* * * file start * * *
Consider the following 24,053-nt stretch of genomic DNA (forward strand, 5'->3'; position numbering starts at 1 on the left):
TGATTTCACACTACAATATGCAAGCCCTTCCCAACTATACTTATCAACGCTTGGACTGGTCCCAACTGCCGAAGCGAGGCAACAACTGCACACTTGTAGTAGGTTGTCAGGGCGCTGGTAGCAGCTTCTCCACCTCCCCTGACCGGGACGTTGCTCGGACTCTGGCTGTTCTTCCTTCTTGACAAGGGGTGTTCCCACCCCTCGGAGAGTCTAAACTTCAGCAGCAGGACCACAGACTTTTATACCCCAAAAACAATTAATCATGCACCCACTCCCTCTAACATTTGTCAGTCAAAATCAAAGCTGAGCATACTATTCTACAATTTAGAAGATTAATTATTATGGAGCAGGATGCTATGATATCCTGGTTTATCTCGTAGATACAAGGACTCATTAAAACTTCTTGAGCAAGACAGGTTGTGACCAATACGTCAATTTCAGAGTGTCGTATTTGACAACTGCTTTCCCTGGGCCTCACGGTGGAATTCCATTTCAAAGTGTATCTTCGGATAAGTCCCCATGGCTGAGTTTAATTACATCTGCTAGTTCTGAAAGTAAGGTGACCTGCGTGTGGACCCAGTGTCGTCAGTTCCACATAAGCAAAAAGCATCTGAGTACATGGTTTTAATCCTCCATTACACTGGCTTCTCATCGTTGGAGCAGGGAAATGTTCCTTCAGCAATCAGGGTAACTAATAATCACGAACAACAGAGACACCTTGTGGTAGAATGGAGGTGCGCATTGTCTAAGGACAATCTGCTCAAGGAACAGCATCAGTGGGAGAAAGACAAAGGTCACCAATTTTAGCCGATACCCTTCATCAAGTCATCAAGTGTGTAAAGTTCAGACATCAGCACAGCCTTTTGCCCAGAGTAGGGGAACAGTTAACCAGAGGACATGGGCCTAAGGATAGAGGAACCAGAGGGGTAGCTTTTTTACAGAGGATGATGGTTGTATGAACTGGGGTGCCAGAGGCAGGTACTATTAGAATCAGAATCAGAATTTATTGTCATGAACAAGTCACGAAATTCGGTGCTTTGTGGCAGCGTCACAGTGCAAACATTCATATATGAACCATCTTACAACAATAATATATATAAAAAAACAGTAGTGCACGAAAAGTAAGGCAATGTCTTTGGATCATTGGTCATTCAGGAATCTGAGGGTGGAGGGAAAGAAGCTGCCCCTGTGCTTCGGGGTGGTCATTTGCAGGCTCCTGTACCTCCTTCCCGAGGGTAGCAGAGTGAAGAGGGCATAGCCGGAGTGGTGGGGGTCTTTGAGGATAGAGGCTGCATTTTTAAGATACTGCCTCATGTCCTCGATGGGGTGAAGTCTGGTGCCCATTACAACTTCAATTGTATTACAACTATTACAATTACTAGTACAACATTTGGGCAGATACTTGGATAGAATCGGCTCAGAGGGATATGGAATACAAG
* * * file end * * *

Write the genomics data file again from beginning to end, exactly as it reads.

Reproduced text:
Consider the following 24,053-nt stretch of genomic DNA (forward strand, 5'->3'; position numbering starts at 1 on the left):
TGATTTCACACTACAATATGCAAGCCCTTCCCAACTATACTTATCAACGCTTGGACTGGTCCCAACTGCCGAAGCGAGGCAACAACTGCACACTTGTAGTAGGTTGTCAGGGCGCTGGTAGCAGCTTCTCCACCTCCCCTGACCGGGACGTTGCTCGGACTCTGGCTGTTCTTCCTTCTTGACAAGGGGTGTTCCCACCCCTCGGAGAGTCTAAACTTCAGCAGCAGGACCACAGACTTTTATACCCCAAAAACAATTAATCATGCACCCACTCCCTCTAACATTTGTCAGTCAAAATCAAAGCTGAGCATACTATTCTACAATTTAGAAGATTAATTATTATGGAGCAGGATGCTATGATATCCTGGTTTATCTCGTAGATACAAGGACTCATTAAAACTTCTTGAGCAAGACAGGTTGTGACCAATACGTCAATTTCAGAGTGTCGTATTTGACAACTGCTTTCCCTGGGCCTCACGGTGGAATTCCATTTCAAAGTGTATCTTCGGATAAGTCCCCATGGCTGAGTTTAATTACATCTGCTAGTTCTGAAAGTAAGGTGACCTGCGTGTGGACCCAGTGTCGTCAGTTCCACATAAGCAAAAAGCATCTGAGTACATGGTTTTAATCCTCCATTACACTGGCTTCTCATCGTTGGAGCAGGGAAATGTTCCTTCAGCAATCAGGGTAACTAATAATCACGAACAACAGAGACACCTTGTGGTAGAATGGAGGTGCGCATTGTCTAAGGACAATCTGCTCAAGGAACAGCATCAGTGGGAGAAAGACAAAGGTCACCAATTTTAGCCGATACCCTTCATCAAGTCATCAAGTGTGTAAAGTTCAGACATCAGCACAGCCTTTTGCCCAGAGTAGGGGAACAGTTAACCAGAGGACATGGGCCTAAGGATAGAGGAACCAGAGGGGTAGCTTTTTTACAGAGGATGATGGTTGTATGAACTGGGGTGCCAGAGGCAGGTACTATTAGAATCAGAATCAGAATTTATTGTCATGAACAAGTCACGAAATTCGGTGCTTTGTGGCAGCGTCACAGTGCAAACATTCATATATGAACCATCTTACAACAATAATATATATAAAAAAACAGTAGTGCACGAAAAGTAAGGCAATGTCTTTGGATCATTGGTCATTCAGGAATCTGAGGGTGGAGGGAAAGAAGCTGCCCCTGTGCTTCGGGGTGGTCATTTGCAGGCTCCTGTACCTCCTTCCCGAGGGTAGCAGAGTGAAGAGGGCATAGCCGGAGTGGTGGGGGTCTTTGAGGATAGAGGCTGCATTTTTAAGATACTGCCTCATGTCCTCGATGGGGTGAAGTCTGGTGCCCATTACAACTTCAATTGTATTACAACTATTACAATTACTAGTACAACATTTGGGCAGATACTTGGATAGAATCGGCTCAGAGGGATATGGAATACAAG